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Look out for roadside sharks this summer

 

Car buyers seeking a bargain at one of the many roadside selling venues across the country need to be wary of illegal, unregistered traders, Motor Trade Association (MTA) says.

Car buyers seeking a bargain at one of the many roadside selling venues across the country need to be wary of illegal, unregistered traders, Motor Trade Association (MTA) says.

Warmer temperatures and longer days have historically seen an increase in both the size and number of roadside selling venues, as genuine and bogus sellers alike seek to take advantage of increased public interest.

MTA Marketing and Communications General Manager Ian Stronach says, while many of the cars being sold at the side of the road are by genuine private vehicle owners, buyers need to be wary of illegal high-volume, unregistered traders.

“We regularly get calls from disappointed buyers who run into problems after purchasing a car. It’s not the everyday, one-off sellers who cause the difficulties – it’s the illegal traders who pass themselves off as private sellers. Buyers have little or no legal recourse when dealing with these characters. In many cases, the details they provide are incorrect and the purchaser is unable to locate them after the money has changed hands,” Stronach says.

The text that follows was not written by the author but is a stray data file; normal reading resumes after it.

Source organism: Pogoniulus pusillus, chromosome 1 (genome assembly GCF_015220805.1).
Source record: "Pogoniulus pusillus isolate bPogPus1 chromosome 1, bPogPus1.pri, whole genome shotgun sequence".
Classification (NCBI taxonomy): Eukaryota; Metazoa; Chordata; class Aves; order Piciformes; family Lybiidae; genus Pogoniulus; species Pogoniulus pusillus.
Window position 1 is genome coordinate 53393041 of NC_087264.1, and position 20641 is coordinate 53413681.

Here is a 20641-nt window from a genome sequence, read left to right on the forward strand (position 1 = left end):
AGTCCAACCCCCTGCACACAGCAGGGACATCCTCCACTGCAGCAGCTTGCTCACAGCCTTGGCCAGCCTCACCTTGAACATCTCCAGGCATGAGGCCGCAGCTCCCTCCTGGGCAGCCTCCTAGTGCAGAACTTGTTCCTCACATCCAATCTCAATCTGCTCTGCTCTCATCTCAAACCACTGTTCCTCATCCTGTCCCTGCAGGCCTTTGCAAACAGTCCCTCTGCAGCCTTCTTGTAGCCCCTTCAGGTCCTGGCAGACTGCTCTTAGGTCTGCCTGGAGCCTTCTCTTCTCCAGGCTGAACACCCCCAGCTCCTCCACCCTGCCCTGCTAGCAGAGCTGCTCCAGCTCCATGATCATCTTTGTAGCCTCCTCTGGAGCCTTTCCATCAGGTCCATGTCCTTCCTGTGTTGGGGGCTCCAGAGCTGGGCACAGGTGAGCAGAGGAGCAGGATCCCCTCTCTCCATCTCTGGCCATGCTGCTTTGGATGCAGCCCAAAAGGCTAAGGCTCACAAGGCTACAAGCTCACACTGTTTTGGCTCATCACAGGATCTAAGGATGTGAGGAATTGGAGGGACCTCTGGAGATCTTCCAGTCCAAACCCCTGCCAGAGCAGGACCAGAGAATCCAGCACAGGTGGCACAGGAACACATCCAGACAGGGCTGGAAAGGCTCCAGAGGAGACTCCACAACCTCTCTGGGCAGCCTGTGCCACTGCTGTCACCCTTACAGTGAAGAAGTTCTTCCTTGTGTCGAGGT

By law, anyone selling more than six vehicles a year must become a Registered Motor Vehicle Trader (RMVT). But some of those operating from roadside venues simply pass off the cars they are selling as belonging to a “family member”. Many of these cars will have been recently added to the Vehicle Register, which can sometimes be a clue.

While there are quick and easy ways to make thorough vehicle background checks – through MotorWeb, for example – some buyers bypass the proper checks and end up dealing with illegal traders. They unwittingly end up drawn in to “trade sales”, but with none of the accompanying benefits of dealing with a proper RMVT.

More and more roadside selling venues have sprung up across the country in recent years, and most towns in New Zealand have at least one spot where roadside sales take place. While a small number of local authorities have banned them, primarily because of the traffic and safety hazards they create, most have been allowed to trade unimpeded.

“Long experience has taught us that as long as people are willing to take risks to find a bargain, there are those who operate illegally who will meet their needs. The roadside selling season is now getting up to full speed – as always, buyers need to be aware and do their homework if they are to avoid a costly mistake,” Stronach says.


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